In terms of cryptotourism, there are only a few statues and sculptures that become Meccas for people to journey, to then have their photographs taken in front of. Willow Creek’s redwood Bigfoot is one, the Loch Ness Monster replica in a pond in Scotland is another, the Crookston Bigfoot in Portland, Maine’s International Cryptozoology Museum has become another in the last dozen years.
In West Virginia, none other than the Mothman Statue in Point Pleasant has become an international sensation in the last decade. Now comes word that the creator, Bob Roach, 81, has passed away.
One of Mason County’s most well known residents and artists died over the weekend.
Though not everyone may have known Bob Roach, 81, of Letart, they most certainly knew his work. Roach, who died Aug. 30, was an artisan when it came to stainless steel with his unique pieces known around the world, particularly the famed Mothman statue that sits in Gunn Park in downtown Point Pleasant.
Roach’s steel statues also appear in an impressive family of historical figures in Point Pleasant’s Riverfront Park. His sculpture of Jesus Christ also more recently ended up at Heights United Methodist Church on North Main Street in Point Pleasant. Even more of his work appears in his native Bend Area at the New Haven Fire Department and Wahama Junior/Senior High School.
Like family members, each piece has characteristics that connect them all in some way, namely to the artist himself.
Back in the early 2000’s, Charles Humphreys of Main Street Point Pleasant had the idea for the Mothman statue.
“I went to see Bob Roach because I knew he could make it and he’d been a buddy of mine for years,” Humphreys said. “At first he wasn’t too interested in a creature, but after I talked to him a little, he agreed to make it. The first two pieces he brought to me to show me were the (statue’s) feet, from there on out I went to see him (as the statue progressed).”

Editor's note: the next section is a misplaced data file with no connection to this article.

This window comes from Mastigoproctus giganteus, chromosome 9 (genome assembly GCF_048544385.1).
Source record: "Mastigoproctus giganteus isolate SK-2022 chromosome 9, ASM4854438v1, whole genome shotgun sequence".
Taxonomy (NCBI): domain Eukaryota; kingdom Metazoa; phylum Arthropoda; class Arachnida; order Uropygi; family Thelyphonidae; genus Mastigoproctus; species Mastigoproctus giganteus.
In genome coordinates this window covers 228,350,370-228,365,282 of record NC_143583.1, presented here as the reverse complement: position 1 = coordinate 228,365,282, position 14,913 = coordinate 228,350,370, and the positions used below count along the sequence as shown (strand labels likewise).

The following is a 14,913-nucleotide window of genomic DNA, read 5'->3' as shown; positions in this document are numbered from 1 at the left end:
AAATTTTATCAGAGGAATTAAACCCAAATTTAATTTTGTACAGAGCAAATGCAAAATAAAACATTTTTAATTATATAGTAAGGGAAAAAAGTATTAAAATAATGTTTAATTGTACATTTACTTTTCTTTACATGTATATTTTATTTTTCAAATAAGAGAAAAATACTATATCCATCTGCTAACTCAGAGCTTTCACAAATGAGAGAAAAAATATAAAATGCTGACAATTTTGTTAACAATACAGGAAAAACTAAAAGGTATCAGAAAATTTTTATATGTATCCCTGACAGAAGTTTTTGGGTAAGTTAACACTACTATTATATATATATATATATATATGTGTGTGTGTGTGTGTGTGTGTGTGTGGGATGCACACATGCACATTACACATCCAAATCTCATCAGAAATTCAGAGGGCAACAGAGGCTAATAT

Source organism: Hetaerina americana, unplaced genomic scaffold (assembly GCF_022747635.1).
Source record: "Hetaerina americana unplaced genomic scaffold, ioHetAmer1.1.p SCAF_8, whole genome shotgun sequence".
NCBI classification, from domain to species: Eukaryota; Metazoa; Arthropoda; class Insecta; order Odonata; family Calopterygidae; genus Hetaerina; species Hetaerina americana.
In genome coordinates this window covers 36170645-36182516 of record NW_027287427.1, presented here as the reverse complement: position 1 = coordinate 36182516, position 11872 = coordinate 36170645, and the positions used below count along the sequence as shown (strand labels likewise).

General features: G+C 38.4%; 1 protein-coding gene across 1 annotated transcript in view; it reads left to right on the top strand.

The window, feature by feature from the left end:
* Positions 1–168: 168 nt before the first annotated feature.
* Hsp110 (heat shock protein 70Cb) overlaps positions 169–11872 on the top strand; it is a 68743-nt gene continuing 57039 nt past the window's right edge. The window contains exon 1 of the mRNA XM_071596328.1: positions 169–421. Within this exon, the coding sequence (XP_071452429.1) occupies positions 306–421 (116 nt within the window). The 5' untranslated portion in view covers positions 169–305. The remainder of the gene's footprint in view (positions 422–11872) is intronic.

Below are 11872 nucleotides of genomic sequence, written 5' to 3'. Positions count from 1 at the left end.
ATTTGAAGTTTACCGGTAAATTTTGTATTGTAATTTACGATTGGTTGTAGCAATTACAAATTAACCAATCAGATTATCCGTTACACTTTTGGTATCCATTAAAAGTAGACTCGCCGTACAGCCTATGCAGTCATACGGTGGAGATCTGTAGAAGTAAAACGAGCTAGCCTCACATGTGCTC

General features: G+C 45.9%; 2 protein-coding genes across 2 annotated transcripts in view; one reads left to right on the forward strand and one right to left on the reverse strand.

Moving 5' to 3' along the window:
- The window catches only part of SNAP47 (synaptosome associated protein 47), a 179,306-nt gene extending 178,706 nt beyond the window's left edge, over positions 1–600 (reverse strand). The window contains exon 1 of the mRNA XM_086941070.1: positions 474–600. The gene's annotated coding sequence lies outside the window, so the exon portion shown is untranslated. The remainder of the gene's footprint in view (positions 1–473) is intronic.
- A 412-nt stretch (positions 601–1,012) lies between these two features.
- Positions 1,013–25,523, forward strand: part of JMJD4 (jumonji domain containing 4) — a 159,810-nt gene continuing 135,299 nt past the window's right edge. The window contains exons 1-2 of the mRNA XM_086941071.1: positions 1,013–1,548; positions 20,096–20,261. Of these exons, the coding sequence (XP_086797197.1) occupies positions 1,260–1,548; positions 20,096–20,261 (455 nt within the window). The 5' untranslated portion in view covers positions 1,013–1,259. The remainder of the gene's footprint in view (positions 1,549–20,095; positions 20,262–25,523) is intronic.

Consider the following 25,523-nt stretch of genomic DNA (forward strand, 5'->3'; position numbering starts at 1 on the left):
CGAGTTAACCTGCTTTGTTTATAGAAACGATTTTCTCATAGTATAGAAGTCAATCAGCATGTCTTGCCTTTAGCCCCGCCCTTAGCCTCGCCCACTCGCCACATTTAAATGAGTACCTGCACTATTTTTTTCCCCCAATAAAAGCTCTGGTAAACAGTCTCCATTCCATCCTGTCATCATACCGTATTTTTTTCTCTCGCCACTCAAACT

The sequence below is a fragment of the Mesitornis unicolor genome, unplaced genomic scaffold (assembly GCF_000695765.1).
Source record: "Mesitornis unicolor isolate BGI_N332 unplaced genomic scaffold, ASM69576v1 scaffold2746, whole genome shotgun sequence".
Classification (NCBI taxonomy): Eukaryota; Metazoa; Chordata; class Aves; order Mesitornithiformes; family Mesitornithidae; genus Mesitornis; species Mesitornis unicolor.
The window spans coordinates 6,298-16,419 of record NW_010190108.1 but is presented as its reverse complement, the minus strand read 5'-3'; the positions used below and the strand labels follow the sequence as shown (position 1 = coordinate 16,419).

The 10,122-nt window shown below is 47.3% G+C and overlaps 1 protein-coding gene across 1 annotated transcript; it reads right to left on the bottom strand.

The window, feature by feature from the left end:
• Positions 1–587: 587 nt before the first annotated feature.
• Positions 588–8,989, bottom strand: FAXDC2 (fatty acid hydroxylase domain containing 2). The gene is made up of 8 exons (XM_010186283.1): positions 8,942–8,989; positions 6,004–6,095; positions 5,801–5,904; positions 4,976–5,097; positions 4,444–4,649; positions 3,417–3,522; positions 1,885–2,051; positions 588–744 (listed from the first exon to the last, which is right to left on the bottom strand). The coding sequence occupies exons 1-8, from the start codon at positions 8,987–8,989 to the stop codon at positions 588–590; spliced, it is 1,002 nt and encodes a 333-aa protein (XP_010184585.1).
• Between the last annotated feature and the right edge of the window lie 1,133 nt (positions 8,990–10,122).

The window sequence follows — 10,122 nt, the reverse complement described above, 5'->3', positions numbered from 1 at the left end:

Humphreys said a lot of research went into figuring out just what Mothman might look like, with Roach very much a part of that process and then it became about his talent taking over.
“He could do about anything, especially with metal and built that with stainless steel … it’ll be here a thousand years unless someone throws it in the river and even then it’ll still be here another thousand years down there,” Humphreys said about the statue and how it was meant to last.
This partnership with Humphreys led to Roach sculpting the historical figures at Riverfront Park, including Chief Cornstalk, Col. Lewis, Daniel Boone, Mad Anne Bailey and Lord Dunmore, all of which are connected to the history of not only Point Pleasant, but Mason County and the Ohio Valley.
“All of those statues economically add to Point Pleasant,” Humphreys said. “Every day there are people out there taking pictures with them and you’ve got to give Bob a lot of credit. He was good at what he did and it was so unique.”
Humphreys pointed out the sculptures were not prefabricated or molded, they were all made by hand and as Humphreys pointed out, “that makes a difference.”
Back in 2013, the Mason County Commission recognized the work of Roach at a county commission meeting. County Commission President Rick Handley said he had visited with Roach about a month ago and though Roach had been battling some health issues, he seemed in good spirits.
“Mr. Roach was instrumental in bringing the history of Mason County to life for visitors and residents alike to enjoy. His works, which have greatly enhanced our community, are seen every day, from the fireman in New Haven, to the White Falcon at Wahama High School, to historical figures like Chief Cornstalk and Colonel Lewis, and finally to the legendary Mothman,” Handley said. “Bob Roach’s legacy will be here for a long, long time and for that, the citizens of Mason County will be forever grateful.”
Humphreys said when Roach was alive, he seemed “definitely surprised” by the reception his Mothman statue received around the globe.
“Neither of us thought it would grow into what it is, but I knew it would make a difference in Point Pleasant. I knew people would come to see it,” Humphreys said.
And come to see it, they have. On any given day, no matter the temperature or weather conditions, someone is taking a photo with Point Pleasant’s most infamous resident. In fact, the Mothman Museum recently put up the “Mothcam” allowing people from all over the world to see the statue and those who visit. This month, the Mothman statute will be ground zero for what has become its own phenomena — the Mothman Festival on Sept. 19-20. The festival attracts around 5,000 people from across the globe, all of them wanting their photo with Roach’s creation.
“My biggest thing I want to say about Bob Roach is, Mason County and Point Pleasant should be very thankful that we had him at the right time,” Humphreys said. Source.
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